Whatever be the reasons, old and new, if you are going to Allahabad, go only for the Triveni Sangam, which means the confluence of three rivers – the Yamuna, Ganga and Saraswati.
Our boatman told us that the way to identify the rivers is with the colour. Yamuna, being greenish, Ganga, brownish and when they come together, they become a light colour of bottle green. River Saraswati, which was the third river, is mythical and is said to flow below, is now really silent. Dried up, I am told. But the pandas (priests) and the boatmen will not tell you that, because, their livelihood is dependent on. The boatmen take you to the middle of the river for your dip at the confluence of all three rivers.
|A man ties his wraparound after having a dip in the river|
This second most ancient city in India, Allahabad was therefore called Prayag (place of offering, because of the confluence of the rivers). “Allahabad was originally called Kaushambi (now a separate district) by the Kuru rulers of Hastinapur, who developed it as their capital. Since then, Allahabad has been a political, cultural and administrative centre of the Doab region. Mughal emperor Akbar renamed it Ilahabad, which the British changed to Allahabad. In 1833 it became the seat of the Ceded and Conquered Provinces region before its capital was moved to Agra in 1835. Allahabad became the capital of the North-Western Provinces in 1858, and was the capital of India for a day.’(See Wikipedia: Allahabad)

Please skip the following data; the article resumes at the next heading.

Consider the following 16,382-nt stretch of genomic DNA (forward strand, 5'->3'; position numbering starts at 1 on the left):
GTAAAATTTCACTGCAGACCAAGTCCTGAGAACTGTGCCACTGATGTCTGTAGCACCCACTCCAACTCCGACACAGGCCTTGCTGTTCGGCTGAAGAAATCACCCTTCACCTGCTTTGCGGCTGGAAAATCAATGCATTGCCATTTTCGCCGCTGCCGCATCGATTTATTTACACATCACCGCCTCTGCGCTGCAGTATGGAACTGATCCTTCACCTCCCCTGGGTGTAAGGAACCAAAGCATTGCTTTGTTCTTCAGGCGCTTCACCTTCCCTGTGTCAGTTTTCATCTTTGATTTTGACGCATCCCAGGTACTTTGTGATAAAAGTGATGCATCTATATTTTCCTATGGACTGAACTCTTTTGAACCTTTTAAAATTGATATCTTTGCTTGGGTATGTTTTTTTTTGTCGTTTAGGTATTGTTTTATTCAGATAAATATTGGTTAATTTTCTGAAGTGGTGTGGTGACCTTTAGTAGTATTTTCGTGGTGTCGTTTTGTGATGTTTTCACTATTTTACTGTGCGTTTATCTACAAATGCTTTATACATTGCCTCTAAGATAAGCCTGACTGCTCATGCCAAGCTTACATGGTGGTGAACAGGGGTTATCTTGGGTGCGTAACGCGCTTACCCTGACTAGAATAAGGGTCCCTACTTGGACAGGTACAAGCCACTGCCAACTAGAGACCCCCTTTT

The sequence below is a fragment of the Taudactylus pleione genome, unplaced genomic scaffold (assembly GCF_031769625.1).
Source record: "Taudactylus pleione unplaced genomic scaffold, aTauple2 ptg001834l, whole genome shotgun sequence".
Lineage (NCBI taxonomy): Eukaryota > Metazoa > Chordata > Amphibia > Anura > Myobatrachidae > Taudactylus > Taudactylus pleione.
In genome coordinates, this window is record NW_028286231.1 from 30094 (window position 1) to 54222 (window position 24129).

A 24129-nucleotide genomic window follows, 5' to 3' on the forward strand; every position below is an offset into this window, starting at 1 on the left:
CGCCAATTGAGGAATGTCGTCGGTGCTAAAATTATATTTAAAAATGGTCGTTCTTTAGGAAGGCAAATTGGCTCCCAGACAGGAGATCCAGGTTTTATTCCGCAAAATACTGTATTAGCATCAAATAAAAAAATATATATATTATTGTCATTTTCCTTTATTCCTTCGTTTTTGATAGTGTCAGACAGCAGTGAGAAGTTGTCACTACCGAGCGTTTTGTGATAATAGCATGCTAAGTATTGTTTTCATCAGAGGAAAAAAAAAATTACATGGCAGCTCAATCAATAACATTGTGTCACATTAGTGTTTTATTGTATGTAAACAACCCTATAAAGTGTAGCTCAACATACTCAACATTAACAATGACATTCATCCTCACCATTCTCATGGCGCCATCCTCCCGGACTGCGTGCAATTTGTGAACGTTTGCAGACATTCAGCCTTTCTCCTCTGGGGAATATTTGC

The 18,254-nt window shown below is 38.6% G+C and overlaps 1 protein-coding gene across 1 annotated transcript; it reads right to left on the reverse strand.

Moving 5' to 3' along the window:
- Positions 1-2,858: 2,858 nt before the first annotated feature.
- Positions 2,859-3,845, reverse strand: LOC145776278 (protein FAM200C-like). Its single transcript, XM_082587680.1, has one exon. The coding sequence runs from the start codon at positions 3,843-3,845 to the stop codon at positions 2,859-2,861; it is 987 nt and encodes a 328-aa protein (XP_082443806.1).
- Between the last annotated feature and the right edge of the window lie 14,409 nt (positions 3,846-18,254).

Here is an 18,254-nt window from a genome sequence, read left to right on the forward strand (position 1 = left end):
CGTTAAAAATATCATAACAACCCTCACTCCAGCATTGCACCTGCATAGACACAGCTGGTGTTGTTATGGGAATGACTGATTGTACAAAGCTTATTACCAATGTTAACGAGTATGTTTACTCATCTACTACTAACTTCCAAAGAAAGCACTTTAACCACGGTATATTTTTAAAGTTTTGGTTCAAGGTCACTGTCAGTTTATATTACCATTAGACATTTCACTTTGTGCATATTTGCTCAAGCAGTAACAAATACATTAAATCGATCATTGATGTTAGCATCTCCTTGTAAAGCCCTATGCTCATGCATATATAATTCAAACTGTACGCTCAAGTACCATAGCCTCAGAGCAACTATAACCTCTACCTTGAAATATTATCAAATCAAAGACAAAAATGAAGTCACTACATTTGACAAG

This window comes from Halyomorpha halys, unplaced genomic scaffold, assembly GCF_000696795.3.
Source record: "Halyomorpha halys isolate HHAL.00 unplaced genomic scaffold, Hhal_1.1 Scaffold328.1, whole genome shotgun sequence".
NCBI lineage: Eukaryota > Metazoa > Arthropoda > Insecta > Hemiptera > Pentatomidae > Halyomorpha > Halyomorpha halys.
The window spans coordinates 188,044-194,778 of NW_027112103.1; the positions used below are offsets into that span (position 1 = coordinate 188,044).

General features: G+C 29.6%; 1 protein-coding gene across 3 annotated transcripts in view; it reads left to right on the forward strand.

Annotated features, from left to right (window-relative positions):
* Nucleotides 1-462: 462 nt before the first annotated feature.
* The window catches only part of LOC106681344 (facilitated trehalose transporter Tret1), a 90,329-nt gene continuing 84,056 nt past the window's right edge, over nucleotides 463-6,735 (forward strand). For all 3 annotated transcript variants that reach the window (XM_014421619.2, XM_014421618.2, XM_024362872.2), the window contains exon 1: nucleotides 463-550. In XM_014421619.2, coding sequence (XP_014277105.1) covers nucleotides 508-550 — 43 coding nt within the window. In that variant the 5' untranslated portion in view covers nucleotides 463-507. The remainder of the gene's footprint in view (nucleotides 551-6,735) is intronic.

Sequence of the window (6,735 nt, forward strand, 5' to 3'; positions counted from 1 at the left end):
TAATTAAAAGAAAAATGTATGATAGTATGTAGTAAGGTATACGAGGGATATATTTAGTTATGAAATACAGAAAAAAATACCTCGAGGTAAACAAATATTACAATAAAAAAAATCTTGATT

In the political history of India, as well as in Education, Allahabad, continued to be of importance and in fact was called ‘the Oxford of the east’.
However, today it is best known for the Kumbh Mela See BBC Report on Kumbh Mela
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